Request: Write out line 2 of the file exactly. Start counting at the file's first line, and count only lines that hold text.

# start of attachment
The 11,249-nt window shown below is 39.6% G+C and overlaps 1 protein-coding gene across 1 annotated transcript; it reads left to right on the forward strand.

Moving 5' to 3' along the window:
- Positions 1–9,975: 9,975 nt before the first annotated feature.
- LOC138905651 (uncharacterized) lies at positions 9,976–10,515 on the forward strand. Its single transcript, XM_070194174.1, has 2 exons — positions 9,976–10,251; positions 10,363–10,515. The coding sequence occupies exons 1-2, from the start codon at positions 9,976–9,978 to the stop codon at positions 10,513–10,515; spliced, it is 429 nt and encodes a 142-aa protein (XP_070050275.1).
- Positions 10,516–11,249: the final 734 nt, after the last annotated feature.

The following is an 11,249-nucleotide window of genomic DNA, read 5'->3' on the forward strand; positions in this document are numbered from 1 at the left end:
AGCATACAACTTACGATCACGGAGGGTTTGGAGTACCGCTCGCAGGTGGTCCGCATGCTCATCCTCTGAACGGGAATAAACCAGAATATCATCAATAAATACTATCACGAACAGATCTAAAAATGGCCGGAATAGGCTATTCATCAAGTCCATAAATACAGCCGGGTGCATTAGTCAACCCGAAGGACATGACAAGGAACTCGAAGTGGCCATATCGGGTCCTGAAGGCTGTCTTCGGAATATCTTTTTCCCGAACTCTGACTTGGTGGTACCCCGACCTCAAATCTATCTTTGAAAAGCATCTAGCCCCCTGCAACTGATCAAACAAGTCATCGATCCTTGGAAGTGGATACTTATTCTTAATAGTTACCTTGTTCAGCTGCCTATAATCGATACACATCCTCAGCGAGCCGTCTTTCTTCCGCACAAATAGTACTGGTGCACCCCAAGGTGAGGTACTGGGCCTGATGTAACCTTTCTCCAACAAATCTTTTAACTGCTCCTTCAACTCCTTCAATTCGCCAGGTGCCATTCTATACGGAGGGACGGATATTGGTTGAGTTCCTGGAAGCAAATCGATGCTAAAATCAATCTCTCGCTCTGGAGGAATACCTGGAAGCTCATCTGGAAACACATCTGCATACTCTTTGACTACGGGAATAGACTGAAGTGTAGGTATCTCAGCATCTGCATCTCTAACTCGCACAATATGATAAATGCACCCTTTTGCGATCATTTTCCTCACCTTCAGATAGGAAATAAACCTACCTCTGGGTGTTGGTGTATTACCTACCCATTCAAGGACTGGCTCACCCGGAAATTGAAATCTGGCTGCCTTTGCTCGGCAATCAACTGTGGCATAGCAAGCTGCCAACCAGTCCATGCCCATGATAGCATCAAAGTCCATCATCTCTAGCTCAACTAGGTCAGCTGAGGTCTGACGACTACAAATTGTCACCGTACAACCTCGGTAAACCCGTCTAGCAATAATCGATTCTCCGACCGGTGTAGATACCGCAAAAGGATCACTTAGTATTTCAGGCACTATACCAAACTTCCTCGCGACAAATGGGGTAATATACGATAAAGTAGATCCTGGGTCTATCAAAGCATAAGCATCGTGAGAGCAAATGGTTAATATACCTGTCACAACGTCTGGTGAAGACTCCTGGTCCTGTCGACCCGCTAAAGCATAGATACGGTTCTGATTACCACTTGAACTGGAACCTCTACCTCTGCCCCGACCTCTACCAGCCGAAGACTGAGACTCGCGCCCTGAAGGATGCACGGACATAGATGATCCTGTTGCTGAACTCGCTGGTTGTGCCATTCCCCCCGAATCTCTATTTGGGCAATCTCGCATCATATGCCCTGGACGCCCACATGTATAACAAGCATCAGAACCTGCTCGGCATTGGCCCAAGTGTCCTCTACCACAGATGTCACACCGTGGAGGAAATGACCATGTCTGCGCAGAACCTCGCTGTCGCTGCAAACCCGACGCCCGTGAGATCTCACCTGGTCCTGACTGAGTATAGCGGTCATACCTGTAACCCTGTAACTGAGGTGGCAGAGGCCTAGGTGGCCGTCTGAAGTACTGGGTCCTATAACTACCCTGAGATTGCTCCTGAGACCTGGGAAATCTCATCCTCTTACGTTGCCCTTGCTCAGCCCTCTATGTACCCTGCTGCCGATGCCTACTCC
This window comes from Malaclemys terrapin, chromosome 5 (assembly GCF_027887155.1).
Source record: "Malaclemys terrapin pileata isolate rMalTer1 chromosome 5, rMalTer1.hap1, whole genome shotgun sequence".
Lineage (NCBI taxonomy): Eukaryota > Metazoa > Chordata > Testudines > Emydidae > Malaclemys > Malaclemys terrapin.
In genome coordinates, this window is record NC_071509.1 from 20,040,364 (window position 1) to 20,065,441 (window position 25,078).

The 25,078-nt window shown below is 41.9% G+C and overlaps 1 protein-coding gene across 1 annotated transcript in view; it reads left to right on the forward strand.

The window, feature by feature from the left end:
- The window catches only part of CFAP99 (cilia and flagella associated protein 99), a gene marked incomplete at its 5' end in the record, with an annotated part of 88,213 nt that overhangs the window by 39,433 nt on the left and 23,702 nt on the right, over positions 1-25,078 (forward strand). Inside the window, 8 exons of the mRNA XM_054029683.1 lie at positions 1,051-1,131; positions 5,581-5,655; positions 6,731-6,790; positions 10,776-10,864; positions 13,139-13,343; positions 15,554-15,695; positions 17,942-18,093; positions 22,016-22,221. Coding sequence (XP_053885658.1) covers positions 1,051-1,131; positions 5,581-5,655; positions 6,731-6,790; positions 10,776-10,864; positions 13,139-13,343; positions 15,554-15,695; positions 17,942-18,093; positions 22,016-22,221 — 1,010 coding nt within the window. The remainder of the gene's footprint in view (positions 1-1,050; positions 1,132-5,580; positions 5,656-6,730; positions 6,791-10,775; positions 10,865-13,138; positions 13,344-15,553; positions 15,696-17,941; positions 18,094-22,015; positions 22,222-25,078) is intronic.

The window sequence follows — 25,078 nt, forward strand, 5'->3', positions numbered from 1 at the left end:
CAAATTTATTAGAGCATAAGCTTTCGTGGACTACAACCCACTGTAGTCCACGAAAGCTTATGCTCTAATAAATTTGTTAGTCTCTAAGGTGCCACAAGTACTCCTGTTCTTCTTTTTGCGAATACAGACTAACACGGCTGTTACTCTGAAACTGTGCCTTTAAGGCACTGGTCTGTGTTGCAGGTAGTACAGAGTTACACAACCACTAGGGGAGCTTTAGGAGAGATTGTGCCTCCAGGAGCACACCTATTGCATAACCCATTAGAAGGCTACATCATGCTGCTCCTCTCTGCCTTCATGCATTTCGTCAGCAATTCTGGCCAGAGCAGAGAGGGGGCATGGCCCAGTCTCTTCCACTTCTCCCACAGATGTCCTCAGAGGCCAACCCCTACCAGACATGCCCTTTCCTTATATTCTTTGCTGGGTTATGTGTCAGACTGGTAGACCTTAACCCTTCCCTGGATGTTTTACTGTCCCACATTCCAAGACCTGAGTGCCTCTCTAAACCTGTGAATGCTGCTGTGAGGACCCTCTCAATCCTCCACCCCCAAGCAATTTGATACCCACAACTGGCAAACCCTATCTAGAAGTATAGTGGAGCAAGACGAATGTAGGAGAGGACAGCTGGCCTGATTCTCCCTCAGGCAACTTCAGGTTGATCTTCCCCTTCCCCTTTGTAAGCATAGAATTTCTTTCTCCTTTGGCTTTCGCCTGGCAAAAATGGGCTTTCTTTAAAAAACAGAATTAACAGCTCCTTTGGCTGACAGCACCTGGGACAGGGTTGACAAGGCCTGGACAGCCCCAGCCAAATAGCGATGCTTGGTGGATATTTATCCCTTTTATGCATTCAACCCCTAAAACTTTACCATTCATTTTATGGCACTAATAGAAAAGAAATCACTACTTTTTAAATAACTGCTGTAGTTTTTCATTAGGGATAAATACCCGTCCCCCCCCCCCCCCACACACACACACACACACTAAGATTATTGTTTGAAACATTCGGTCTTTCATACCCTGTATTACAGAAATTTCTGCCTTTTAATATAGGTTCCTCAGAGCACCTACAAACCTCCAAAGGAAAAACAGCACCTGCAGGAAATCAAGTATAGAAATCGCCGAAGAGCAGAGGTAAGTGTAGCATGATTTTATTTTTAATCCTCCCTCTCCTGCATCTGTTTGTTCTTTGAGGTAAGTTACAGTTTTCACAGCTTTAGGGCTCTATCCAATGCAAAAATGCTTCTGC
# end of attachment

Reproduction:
Moving 5' to 3' along the window: